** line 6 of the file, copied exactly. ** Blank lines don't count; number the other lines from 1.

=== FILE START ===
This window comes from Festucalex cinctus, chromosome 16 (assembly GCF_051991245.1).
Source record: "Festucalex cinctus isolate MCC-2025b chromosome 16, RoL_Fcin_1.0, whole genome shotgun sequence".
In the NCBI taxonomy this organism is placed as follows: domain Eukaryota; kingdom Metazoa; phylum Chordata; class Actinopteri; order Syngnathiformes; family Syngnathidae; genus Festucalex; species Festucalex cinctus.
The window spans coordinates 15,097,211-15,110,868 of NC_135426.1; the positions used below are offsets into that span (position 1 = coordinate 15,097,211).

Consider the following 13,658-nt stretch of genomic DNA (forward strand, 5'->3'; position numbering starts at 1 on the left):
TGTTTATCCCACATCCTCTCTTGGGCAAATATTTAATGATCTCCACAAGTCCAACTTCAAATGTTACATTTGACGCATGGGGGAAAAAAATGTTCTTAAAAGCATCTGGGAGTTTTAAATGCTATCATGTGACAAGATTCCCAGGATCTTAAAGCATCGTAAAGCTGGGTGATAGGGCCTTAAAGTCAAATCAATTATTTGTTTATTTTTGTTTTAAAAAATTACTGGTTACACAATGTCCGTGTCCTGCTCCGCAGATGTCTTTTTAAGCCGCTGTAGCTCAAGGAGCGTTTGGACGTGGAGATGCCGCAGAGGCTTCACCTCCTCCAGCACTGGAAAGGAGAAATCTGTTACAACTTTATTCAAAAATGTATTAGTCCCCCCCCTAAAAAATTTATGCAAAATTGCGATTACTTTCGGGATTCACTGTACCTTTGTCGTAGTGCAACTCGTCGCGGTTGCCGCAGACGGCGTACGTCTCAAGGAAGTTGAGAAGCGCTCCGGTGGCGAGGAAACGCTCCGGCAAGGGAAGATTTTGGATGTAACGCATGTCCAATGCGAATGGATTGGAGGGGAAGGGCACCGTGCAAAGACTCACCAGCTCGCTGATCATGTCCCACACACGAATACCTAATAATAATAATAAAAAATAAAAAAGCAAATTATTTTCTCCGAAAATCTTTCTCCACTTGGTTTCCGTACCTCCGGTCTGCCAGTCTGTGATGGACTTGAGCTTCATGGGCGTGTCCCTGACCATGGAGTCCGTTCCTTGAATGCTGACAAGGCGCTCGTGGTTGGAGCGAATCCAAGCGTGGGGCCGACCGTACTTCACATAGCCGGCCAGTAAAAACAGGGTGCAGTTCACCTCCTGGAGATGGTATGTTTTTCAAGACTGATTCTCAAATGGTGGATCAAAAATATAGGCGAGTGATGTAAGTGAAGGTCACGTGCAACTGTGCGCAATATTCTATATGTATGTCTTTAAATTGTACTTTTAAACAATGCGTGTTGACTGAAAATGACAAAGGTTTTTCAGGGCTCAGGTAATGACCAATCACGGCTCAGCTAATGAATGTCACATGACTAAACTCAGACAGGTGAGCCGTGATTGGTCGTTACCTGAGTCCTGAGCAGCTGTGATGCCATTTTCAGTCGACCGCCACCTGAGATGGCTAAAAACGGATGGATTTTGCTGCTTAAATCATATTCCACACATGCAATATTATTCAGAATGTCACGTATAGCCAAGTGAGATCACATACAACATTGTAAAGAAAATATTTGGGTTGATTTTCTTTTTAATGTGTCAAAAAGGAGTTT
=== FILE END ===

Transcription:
TGTTTATCCCACATCCTCTCTTGGGCAAATATTTAATGATCTCCACAAGTCCAACTTCAAATGTTACATTTGACGCATGGGGGAAAAAAATGTTCTTAAAAGCATCTGGGAGTTTTAAATGCTATCATGTGACAAGATTCCCAGGATCTTAAAGCATCGTAAAGCTGGGTGATAGGGCCTTAAAGTCAAATCAATTATTTGTTTATTTTTGTTTTAAAAAATTACTGGTTACACAATGTCCGTGTCCTGCTCCGCAGATGTCTTTTTAAGCCGCTGTAGCTCAAGGAGCGTTTGGACGTGGAGATGCCGCAGAGGCTTCACCTCCTCCAGCACTGGAAAGGAGAAATCTGTTACAACTTTATTCAAAAATGTATTAGTCCCCCCCCTAAAAAATTTATGCAAAATTGCGATTACTTTCGGGATTCACTGTACCTTTGTCGTAGTGCAACTCGTCGCGGTTGCCGCAGACGGCGTACGTCTCAAGGAAGTTGAGAAGCGCTCCGGTGGCGAGGAAACGCTCCGGCAAGGGAAGATTTTGGATGTAACGCATGTCCAATGCGAATGGATTGGAGGGGAAGGGCACCGTGCAAAGACTCACCAGCTCGCTGATCATGTCCCACACACGAATACCTAATAATAATAATAAAAAATAAAAAAGCAAATTATTTTCTCCGAAAATCTTTCTCCACTTGGTTTCCGTACCTCCGGTCTGCCAGTCTGTGATGGACTTGAGCTTCATGGGCGTGTCCCTGACCATGGAGTCCGTTCCTTGAATGCTGACAAGGCGCTCGTGGTTGGAGCGAATCCAAGCGTGGGGCCGACCGTACTTCACATAGCCGGCCAGTAAAAACAGGGTGCAGTTCACCTCCTGGAGATGGTATGTTTTTCAAGACTGATTCTCAAATGGTGGATCAAAAATATAGGCGAGTGATGTAAGTGAAGGTCACGTGCAACTGTGCGCAATATTCTATATGTATGTCTTTAAATTGTACTTTTAAACAATGCGTGTTGACTGAAAATGACAAAGGTTTTTCAGGGCTCAGGTAATGACCAATCACGGCTCAGCTAATGAATGTCACATGACTAAACTCAGACAGGTGAGCCGTGATTGGTCGTTACCTGAGTCCTGAGCAGCTGTGATGCCATTTTCAGTCGACCGCCACCTGAGATGGCTAAAAACGGATGGATTTTGCTGCTTAAATCATATTCCACACATGCAATATTATTCAGAATGTCACGTATAGCCAAGTGAGATCACATACAACATTGTAAAGAAAATATTTGGGTTGATTTTCTTTTTAATGTGTCAAAAAGGAGTTT